Last week, our youngest two kiddos bounced away to Boy Scout camp in Park Rapids, Minn., for a week.
While happy for them, I was left with a knot in my stomach. Suddenly, everything was so quiet, and I recognized my stomachache as a gnawing feeling of loneliness — something that, as a mother of five, I don’t feel very often.
Throughout the boys’ absence, there were times all our children were gone. While we’ve had a full house lately with even our older three hanging out here, they were off working, chasing the sun with friends, or doing whatever older children do in the summertime.
So it stayed quiet throughout much of the week. Very quiet.
Don’t get me wrong. The peace was welcomed. It gave me time to work on a presentation that demanded focus. I don’t often get a chance to fall into the writer’s hole so crucial for big projects; not while in my own home anyway.
I also noticed my nerves seemed a little more settled without the bickering between the boys, constant clamoring for food, and less often feeling like I had to constantly be suspending my own needs for others.
But when they returned six days later, the world seemed right again. After listening to camp tales — stories of daring adventure and the arduousness of tent-living with bugs and beasts — we celebrated their survival with pizza and a Netflix movie.
All this got me thinking how grateful I am to have a larger family, and how much I don’t understand those who scoff at this kind of abundance.
On Facebook the other day, a mother of six who is pregnant with her seventh lamented about going in for her routine pedicure, “only because I’m very pregnant and can’t reach my toes.”
When the nail tech asked if it was her first, she said no. Second? No. Finally, it came out that she was pregnant with No. 7. Which was met with a gasp from the gal in the next chair over, who remarked, “Good for you, but I could only handle three.”
She then probed further, asking what her husband does for work, finally learning that the pregnant woman homeschools their children. Another gasp followed, along with, “Now see, that I don’t agree with.”
On the Facebook thread, another friend commiserated, sharing that recently she was at a restaurant with her husband and five children, and a man commented, “Are these all yours?” When she said yes, he patted her husband on the shoulder and remarked, “Wow, man! You need another wife!” Um, what?
Thankfully, I don’t get these kinds of comments so much now that our kids are older and hardly ever seen tagging behind me like ducklings, but I remember this frustration of being judged, often publicly by strangers, just for having a larger family.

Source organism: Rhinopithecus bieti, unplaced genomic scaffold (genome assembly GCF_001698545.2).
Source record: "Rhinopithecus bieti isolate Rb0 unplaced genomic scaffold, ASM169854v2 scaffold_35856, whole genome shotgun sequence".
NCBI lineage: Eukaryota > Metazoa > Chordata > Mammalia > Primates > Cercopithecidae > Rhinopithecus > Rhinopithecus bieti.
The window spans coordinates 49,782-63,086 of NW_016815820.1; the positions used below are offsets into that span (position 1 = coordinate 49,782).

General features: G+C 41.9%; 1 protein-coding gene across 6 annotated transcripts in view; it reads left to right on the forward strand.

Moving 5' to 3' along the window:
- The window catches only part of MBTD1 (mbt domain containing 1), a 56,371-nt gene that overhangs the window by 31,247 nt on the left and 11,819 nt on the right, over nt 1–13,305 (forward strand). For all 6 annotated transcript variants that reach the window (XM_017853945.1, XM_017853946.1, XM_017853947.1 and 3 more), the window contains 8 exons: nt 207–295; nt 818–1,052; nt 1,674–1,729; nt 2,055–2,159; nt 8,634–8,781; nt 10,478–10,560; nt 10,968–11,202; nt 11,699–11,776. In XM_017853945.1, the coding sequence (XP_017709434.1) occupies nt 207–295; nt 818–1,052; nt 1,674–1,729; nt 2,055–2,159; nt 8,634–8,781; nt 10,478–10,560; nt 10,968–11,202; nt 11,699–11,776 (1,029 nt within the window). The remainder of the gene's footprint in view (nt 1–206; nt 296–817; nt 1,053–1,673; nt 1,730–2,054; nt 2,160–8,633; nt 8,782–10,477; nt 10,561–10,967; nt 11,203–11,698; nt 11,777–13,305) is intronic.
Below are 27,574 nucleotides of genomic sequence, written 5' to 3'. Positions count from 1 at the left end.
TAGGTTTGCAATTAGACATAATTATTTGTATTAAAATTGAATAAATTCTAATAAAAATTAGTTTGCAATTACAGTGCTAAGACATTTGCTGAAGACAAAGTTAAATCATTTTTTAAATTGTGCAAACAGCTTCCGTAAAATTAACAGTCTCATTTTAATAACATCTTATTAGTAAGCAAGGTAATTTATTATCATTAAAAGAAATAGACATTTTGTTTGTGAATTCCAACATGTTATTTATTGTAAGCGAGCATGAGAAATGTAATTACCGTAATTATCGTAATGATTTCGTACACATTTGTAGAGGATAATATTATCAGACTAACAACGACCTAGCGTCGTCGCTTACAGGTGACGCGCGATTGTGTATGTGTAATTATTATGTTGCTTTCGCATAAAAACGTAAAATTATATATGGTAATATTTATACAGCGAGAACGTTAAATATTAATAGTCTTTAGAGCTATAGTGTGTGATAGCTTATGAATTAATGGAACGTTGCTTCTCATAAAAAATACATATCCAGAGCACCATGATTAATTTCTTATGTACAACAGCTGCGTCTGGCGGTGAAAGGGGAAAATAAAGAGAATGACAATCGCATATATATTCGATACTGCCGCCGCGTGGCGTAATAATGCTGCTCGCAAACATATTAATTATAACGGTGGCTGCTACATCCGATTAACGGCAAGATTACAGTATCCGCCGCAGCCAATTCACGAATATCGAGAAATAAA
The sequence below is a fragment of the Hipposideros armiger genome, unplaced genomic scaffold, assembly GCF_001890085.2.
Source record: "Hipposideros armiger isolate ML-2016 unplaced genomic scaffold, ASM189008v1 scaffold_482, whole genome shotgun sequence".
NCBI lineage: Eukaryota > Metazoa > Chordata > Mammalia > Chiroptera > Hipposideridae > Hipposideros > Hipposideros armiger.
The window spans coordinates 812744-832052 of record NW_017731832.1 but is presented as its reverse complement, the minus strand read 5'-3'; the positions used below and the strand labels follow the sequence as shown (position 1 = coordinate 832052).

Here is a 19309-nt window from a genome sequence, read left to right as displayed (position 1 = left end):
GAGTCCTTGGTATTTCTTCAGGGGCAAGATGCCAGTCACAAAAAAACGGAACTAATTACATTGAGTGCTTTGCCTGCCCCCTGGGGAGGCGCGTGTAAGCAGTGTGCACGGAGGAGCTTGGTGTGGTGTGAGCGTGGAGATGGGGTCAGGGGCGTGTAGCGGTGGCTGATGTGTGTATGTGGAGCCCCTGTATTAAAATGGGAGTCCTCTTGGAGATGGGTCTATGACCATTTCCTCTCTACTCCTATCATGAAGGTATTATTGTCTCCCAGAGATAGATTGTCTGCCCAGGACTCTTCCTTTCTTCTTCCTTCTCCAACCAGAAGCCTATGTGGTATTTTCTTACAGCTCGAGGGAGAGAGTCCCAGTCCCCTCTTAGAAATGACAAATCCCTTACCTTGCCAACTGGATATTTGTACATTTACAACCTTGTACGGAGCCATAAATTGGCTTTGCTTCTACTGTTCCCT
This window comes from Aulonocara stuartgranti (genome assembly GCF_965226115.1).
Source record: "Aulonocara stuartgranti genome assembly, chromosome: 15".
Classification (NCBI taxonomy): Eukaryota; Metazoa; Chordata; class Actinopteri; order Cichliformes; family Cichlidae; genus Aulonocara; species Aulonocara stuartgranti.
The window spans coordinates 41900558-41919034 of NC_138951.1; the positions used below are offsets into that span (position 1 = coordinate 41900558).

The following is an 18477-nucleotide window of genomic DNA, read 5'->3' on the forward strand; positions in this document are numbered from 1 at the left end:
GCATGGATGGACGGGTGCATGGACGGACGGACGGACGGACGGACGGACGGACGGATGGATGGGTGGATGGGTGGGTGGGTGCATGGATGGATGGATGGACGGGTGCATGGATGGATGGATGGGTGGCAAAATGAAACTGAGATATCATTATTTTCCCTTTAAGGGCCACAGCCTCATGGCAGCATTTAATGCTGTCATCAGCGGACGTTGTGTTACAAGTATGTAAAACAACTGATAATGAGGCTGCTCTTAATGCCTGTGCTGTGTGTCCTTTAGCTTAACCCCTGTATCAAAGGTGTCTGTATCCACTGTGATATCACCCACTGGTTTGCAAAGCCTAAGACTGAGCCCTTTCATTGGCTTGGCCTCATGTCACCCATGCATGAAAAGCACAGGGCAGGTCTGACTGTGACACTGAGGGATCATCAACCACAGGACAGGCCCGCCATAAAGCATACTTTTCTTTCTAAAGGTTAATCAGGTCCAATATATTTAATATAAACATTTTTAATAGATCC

It’s a sacrifice to welcome one child, not to mention many, but children are our greatest treasure. My faith in God and his life-giving love helped bring me to this realization. But it seems much of society has grown cold, limiting and dangerously scrutinizing over life and its sanctity.
I loved the comment of my Facebook friend’s friend, who thought she should have responded to the nail tech’s first question with, “My first pedicure? Heavens no!”
A mother of a large crew has to be quick on her feet, because often the questions can be shocking, at the least, and “cut to the heart” offensive at best.
Back when I was being questioned frequently regarding our flourishing family, I often thought of saying, “Which one should I return?”
Our 13-year-old chose “The Giver” as the post-camp family movie. I’d read the book, written by award-winning children’s author Lois Lowry, years ago but didn’t remember all the details.
The story depicts a futuristic world in which every human — there are no animals — takes an injection each morning to block the range of emotions and feelings humans normally possess.
It is an ordered world in which children are assigned their “life duty” at a ceremony similar to graduation, and each day is lived out on the surface, without love.
Babies who don’t make the grade are injected, too, and sent to the netherworld. There is no emotion over this deliberate ending of life because emotion doesn’t exist.
The movie seemed to point to the blessing of life, especially when we have full access to all our emotions, along with the colors and sounds within reach. Yes, even the pain, because it is in feeling that that we can also feel love.
Sitting on the couch with my family and bowl of popcorn, I felt a warm feeling of thankfulness for this life. It’s not often easy, but I’d never second-guess having this big, bounteous, boisterous crew. The run has been wild but wonderful.
My husband’s father used to drive around an old plumbing van, which bore the “punny” motto, “A good flush beats a full house.” I’ve since reordered that, applying it to our life here: “A full house beats a good flush.”
I’d take my crazy, full house over a perfectly running, but eerily quiet, one any day.
Now if I could have both the full house and the good flush, even better.
[For the sake of having a repository for my newspaper columns and articles, I reprint them here, with permission, a week after their run date. The preceding ran in The Forum newspaper on July 2, 2016.]